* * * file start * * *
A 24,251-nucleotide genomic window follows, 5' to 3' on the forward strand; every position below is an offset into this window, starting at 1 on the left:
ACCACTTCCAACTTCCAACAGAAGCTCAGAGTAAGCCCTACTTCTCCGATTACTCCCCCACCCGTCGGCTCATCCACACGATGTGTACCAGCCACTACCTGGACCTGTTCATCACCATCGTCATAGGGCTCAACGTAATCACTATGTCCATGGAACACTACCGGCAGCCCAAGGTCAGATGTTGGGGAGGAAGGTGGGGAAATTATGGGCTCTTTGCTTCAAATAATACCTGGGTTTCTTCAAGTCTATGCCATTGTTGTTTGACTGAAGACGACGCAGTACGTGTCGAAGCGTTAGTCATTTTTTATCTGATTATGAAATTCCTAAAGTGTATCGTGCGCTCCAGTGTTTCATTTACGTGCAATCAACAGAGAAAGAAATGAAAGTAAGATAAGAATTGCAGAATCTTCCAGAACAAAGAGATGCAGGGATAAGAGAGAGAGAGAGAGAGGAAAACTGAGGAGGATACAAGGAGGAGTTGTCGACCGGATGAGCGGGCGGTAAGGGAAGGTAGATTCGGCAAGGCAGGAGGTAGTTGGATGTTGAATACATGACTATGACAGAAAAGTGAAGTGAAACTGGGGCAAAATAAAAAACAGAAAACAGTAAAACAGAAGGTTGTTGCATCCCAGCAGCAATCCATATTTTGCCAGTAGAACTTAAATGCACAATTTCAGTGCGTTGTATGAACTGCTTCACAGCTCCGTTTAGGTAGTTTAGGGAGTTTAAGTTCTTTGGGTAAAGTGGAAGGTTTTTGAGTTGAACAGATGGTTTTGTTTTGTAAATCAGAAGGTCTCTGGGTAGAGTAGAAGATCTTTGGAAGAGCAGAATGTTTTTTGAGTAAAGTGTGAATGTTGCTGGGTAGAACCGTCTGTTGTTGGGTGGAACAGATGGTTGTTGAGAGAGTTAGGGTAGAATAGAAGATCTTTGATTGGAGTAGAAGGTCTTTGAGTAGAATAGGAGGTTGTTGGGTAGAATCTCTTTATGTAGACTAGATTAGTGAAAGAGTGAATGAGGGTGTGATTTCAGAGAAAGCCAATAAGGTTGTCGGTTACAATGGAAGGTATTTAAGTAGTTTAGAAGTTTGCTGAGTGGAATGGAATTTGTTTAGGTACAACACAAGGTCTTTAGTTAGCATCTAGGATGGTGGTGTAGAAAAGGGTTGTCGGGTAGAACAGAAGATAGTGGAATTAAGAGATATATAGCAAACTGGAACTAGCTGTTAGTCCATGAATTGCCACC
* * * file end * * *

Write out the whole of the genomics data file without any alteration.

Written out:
A 24,251-nucleotide genomic window follows, 5' to 3' on the forward strand; every position below is an offset into this window, starting at 1 on the left:
ACCACTTCCAACTTCCAACAGAAGCTCAGAGTAAGCCCTACTTCTCCGATTACTCCCCCACCCGTCGGCTCATCCACACGATGTGTACCAGCCACTACCTGGACCTGTTCATCACCATCGTCATAGGGCTCAACGTAATCACTATGTCCATGGAACACTACCGGCAGCCCAAGGTCAGATGTTGGGGAGGAAGGTGGGGAAATTATGGGCTCTTTGCTTCAAATAATACCTGGGTTTCTTCAAGTCTATGCCATTGTTGTTTGACTGAAGACGACGCAGTACGTGTCGAAGCGTTAGTCATTTTTTATCTGATTATGAAATTCCTAAAGTGTATCGTGCGCTCCAGTGTTTCATTTACGTGCAATCAACAGAGAAAGAAATGAAAGTAAGATAAGAATTGCAGAATCTTCCAGAACAAAGAGATGCAGGGATAAGAGAGAGAGAGAGAGAGGAAAACTGAGGAGGATACAAGGAGGAGTTGTCGACCGGATGAGCGGGCGGTAAGGGAAGGTAGATTCGGCAAGGCAGGAGGTAGTTGGATGTTGAATACATGACTATGACAGAAAAGTGAAGTGAAACTGGGGCAAAATAAAAAACAGAAAACAGTAAAACAGAAGGTTGTTGCATCCCAGCAGCAATCCATATTTTGCCAGTAGAACTTAAATGCACAATTTCAGTGCGTTGTATGAACTGCTTCACAGCTCCGTTTAGGTAGTTTAGGGAGTTTAAGTTCTTTGGGTAAAGTGGAAGGTTTTTGAGTTGAACAGATGGTTTTGTTTTGTAAATCAGAAGGTCTCTGGGTAGAGTAGAAGATCTTTGGAAGAGCAGAATGTTTTTTGAGTAAAGTGTGAATGTTGCTGGGTAGAACCGTCTGTTGTTGGGTGGAACAGATGGTTGTTGAGAGAGTTAGGGTAGAATAGAAGATCTTTGATTGGAGTAGAAGGTCTTTGAGTAGAATAGGAGGTTGTTGGGTAGAATCTCTTTATGTAGACTAGATTAGTGAAAGAGTGAATGAGGGTGTGATTTCAGAGAAAGCCAATAAGGTTGTCGGTTACAATGGAAGGTATTTAAGTAGTTTAGAAGTTTGCTGAGTGGAATGGAATTTGTTTAGGTACAACACAAGGTCTTTAGTTAGCATCTAGGATGGTGGTGTAGAAAAGGGTTGTCGGGTAGAACAGAAGATAGTGGAATTAAGAGATATATAGCAAACTGGAACTAGCTGTTAGTCCATGAATTGCCACC